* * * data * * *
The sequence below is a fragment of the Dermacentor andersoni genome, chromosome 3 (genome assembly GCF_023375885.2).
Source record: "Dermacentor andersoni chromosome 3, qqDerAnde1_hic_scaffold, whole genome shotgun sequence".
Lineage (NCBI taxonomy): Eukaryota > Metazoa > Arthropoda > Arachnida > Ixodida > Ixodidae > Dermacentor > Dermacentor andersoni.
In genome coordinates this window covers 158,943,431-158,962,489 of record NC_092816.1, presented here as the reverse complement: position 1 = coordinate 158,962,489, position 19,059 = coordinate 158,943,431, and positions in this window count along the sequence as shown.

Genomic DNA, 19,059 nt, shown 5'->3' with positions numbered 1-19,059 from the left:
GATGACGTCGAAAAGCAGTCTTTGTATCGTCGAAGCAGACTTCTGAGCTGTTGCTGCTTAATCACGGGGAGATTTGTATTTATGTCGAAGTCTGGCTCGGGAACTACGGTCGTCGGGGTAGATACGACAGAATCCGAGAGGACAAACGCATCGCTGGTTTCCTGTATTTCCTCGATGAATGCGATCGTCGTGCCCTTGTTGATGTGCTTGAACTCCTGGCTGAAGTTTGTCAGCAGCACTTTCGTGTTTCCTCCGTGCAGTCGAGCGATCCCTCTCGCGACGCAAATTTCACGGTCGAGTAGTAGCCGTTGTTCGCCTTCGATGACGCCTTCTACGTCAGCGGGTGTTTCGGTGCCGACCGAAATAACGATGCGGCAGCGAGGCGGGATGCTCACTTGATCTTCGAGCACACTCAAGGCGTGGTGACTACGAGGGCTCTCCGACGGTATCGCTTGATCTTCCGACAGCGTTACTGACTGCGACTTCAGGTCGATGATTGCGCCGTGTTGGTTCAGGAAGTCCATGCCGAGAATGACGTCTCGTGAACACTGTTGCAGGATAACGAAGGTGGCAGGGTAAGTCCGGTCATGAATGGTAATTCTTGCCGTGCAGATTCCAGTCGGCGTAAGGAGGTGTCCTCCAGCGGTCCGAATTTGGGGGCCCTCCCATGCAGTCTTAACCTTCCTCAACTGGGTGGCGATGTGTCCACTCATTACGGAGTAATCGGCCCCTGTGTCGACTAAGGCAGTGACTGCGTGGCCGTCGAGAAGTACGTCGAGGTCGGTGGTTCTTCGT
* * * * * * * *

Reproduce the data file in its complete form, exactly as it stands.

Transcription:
The sequence below is a fragment of the Dermacentor andersoni genome, chromosome 3 (genome assembly GCF_023375885.2).
Source record: "Dermacentor andersoni chromosome 3, qqDerAnde1_hic_scaffold, whole genome shotgun sequence".
Lineage (NCBI taxonomy): Eukaryota > Metazoa > Arthropoda > Arachnida > Ixodida > Ixodidae > Dermacentor > Dermacentor andersoni.
In genome coordinates this window covers 158,943,431-158,962,489 of record NC_092816.1, presented here as the reverse complement: position 1 = coordinate 158,962,489, position 19,059 = coordinate 158,943,431, and positions in this window count along the sequence as shown.

Genomic DNA, 19,059 nt, shown 5'->3' with positions numbered 1-19,059 from the left:
GATGACGTCGAAAAGCAGTCTTTGTATCGTCGAAGCAGACTTCTGAGCTGTTGCTGCTTAATCACGGGGAGATTTGTATTTATGTCGAAGTCTGGCTCGGGAACTACGGTCGTCGGGGTAGATACGACAGAATCCGAGAGGACAAACGCATCGCTGGTTTCCTGTATTTCCTCGATGAATGCGATCGTCGTGCCCTTGTTGATGTGCTTGAACTCCTGGCTGAAGTTTGTCAGCAGCACTTTCGTGTTTCCTCCGTGCAGTCGAGCGATCCCTCTCGCGACGCAAATTTCACGGTCGAGTAGTAGCCGTTGTTCGCCTTCGATGACGCCTTCTACGTCAGCGGGTGTTTCGGTGCCGACCGAAATAACGATGCGGCAGCGAGGCGGGATGCTCACTTGATCTTCGAGCACACTCAAGGCGTGGTGACTACGAGGGCTCTCCGACGGTATCGCTTGATCTTCCGACAGCGTTACTGACTGCGACTTCAGGTCGATGATTGCGCCGTGTTGGTTCAGGAAGTCCATGCCGAGAATGACGTCTCGTGAACACTGTTGCAGGATAACGAAGGTGGCAGGGTAAGTCCGGTCATGAATGGTAATTCTTGCCGTGCAGATTCCAGTCGGCGTAAGGAGGTGTCCTCCAGCGGTCCGAATTTGGGGGCCCTCCCATGCAGTCTTAACCTTCCTCAACTGGGTGGCGATGTGTCCACTCATTACGGAGTAATCGGCCCCTGTGTCGACTAAGGCAGTGACTGCGTGGCCGTCGAGAAGTACGTCGAGGTCGGTGGTTCTTCGT